Vaičiūnas, T., & Šmigelskas, K. (2019).

The role of school-related well-being for adolescent subjective health complaints.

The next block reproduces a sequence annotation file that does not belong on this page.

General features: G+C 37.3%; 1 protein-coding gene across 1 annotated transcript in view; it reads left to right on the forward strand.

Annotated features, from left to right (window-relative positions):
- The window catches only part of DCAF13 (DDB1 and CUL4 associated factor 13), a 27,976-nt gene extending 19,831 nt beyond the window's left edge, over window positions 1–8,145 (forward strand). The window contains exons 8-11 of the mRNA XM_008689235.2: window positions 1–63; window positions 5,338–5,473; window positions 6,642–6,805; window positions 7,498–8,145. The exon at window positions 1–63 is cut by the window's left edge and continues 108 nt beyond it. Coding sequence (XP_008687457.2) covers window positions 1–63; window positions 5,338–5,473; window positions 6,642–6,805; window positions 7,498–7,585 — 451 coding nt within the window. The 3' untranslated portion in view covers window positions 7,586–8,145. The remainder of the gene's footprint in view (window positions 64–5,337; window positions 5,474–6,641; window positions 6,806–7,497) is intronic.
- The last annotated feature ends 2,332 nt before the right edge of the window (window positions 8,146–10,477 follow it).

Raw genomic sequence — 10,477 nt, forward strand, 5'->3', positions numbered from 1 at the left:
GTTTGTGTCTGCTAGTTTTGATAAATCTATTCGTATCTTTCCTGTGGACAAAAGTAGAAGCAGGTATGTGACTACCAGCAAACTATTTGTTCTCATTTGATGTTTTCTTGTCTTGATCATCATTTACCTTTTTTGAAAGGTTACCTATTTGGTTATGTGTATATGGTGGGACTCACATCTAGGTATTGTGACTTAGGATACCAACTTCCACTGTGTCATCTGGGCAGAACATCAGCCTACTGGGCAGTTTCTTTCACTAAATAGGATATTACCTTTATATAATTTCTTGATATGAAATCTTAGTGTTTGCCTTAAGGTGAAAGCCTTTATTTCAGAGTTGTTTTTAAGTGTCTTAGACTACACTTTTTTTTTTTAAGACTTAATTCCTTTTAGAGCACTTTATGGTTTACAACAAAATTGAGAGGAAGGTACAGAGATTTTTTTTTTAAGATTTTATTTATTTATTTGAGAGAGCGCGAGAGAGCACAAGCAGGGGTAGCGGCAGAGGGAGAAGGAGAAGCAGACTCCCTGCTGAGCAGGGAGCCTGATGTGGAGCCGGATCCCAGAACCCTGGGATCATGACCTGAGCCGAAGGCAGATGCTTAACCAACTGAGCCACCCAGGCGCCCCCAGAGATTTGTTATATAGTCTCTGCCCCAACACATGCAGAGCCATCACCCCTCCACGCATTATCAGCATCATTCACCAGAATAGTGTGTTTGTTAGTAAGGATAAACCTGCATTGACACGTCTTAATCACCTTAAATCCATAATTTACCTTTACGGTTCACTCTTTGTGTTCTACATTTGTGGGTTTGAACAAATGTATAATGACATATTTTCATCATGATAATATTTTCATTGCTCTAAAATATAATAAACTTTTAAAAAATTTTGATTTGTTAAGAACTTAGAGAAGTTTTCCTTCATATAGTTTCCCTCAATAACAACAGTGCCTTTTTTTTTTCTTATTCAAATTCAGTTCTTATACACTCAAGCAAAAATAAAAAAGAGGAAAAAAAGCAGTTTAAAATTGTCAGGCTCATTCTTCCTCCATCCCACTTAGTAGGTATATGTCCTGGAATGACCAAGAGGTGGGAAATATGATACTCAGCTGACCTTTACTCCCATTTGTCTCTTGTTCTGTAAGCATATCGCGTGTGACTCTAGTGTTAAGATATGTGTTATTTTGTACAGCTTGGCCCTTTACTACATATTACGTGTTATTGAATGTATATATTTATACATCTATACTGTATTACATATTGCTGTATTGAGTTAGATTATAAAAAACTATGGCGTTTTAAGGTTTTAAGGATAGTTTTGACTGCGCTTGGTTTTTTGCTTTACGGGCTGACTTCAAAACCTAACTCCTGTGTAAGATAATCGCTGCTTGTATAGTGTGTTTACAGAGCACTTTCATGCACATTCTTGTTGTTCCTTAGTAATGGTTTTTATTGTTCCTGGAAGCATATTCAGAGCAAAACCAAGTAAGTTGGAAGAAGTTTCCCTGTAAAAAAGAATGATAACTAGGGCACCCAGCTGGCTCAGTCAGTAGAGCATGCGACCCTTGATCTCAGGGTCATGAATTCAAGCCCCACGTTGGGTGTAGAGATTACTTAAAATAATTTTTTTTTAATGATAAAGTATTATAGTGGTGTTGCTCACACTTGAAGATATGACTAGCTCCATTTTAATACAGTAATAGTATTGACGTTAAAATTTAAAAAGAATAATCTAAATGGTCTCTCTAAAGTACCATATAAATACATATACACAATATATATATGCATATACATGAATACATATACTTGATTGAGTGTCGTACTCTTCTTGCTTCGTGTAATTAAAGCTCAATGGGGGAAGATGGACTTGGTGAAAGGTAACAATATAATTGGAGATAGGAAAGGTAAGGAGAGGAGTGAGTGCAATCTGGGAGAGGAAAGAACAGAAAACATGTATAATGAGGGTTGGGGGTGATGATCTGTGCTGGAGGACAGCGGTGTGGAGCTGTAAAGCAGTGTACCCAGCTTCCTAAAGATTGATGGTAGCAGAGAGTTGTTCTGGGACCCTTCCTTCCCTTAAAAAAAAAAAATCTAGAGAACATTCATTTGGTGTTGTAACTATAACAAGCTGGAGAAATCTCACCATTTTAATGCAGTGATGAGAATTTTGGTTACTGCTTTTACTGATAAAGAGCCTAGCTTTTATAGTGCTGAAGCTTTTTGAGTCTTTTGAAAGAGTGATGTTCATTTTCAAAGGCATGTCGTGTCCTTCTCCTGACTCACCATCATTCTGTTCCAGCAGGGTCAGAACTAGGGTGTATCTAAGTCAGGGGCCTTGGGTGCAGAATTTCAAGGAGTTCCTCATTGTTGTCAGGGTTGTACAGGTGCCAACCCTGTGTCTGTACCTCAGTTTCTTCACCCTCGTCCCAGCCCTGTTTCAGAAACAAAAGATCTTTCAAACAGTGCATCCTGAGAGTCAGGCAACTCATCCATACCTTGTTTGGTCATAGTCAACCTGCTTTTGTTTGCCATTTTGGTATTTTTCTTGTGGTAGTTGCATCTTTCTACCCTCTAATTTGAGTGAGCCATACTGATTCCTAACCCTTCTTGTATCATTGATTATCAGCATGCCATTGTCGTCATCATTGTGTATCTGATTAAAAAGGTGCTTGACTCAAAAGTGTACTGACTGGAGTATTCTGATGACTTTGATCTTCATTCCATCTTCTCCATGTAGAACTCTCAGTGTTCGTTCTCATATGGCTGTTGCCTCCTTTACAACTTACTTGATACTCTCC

Background: This study aimed to explore the prevalence of chronic specific-site and multisite pain in adolescents and to investigate how it can possibly be determined by school-related factors. Methods: A population-based cross-sectional study was conducted in 2014 in Lithuania as a Health Behavior in School-Aged Children (HBSC) survey. The sample consisted of 5730 school children, aged 11, 13, and 15 years. The analyzed data focused on the school-related context (relations with family, peers, and teachers; school demand, satisfaction, and bullying) of adolescents and subjective health complaints. The relationships between social support and health complaint variables were estimated using multivariate analyses. Results: The most common subjective health complaint among respondents was a headache. Backache, headache, and stomachache were more common among girls than boys. All somatic complaints were expressed more in younger ages. Multisite complaints were more common among girls and were associated with age—older ones reported more complaints. School-related bullying, school demand, satisfaction, and social support were the most relevant and independent factors for multisite somatic complaints among adolescents.